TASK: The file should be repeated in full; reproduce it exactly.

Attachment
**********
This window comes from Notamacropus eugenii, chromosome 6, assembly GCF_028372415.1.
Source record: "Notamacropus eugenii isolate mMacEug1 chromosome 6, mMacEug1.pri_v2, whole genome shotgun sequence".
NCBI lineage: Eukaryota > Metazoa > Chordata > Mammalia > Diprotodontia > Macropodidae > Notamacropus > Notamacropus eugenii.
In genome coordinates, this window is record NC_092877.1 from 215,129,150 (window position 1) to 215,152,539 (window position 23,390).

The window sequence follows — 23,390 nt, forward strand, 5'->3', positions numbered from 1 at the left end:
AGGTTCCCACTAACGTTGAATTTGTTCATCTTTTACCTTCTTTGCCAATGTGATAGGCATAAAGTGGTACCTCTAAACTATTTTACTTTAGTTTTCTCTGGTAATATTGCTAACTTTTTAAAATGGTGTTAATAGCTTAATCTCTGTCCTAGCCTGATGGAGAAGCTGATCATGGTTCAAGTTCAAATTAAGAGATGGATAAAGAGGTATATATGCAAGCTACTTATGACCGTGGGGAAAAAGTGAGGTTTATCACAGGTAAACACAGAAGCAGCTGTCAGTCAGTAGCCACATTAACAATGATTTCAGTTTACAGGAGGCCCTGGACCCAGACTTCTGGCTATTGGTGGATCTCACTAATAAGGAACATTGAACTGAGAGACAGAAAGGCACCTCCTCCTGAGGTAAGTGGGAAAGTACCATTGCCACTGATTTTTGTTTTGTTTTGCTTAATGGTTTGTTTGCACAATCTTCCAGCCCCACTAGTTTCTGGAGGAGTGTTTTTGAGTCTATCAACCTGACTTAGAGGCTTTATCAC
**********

This window comes from Notamacropus eugenii, chromosome 6, assembly GCF_028372415.1.
Source record: "Notamacropus eugenii isolate mMacEug1 chromosome 6, mMacEug1.pri_v2, whole genome shotgun sequence".
NCBI lineage: Eukaryota > Metazoa > Chordata > Mammalia > Diprotodontia > Macropodidae > Notamacropus > Notamacropus eugenii.
In genome coordinates, this window is record NC_092877.1 from 215,129,150 (window position 1) to 215,152,539 (window position 23,390).

The window sequence follows — 23,390 nt, forward strand, 5'->3', positions numbered from 1 at the left end:
AGGTTCCCACTAACGTTGAATTTGTTCATCTTTTACCTTCTTTGCCAATGTGATAGGCATAAAGTGGTACCTCTAAACTATTTTACTTTAGTTTTCTCTGGTAATATTGCTAACTTTTTAAAATGGTGTTAATAGCTTAATCTCTGTCCTAGCCTGATGGAGAAGCTGATCATGGTTCAAGTTCAAATTAAGAGATGGATAAAGAGGTATATATGCAAGCTACTTATGACCGTGGGGAAAAAGTGAGGTTTATCACAGGTAAACACAGAAGCAGCTGTCAGTCAGTAGCCACATTAACAATGATTTCAGTTTACAGGAGGCCCTGGACCCAGACTTCTGGCTATTGGTGGATCTCACTAATAAGGAACATTGAACTGAGAGACAGAAAGGCACCTCCTCCTGAGGTAAGTGGGAAAGTACCATTGCCACTGATTTTTGTTTTGTTTTGCTTAATGGTTTGTTTGCACAATCTTCCAGCCCCACTAGTTTCTGGAGGAGTGTTTTTGAGTCTATCAACCTGACTTAGAGGCTTTATCAC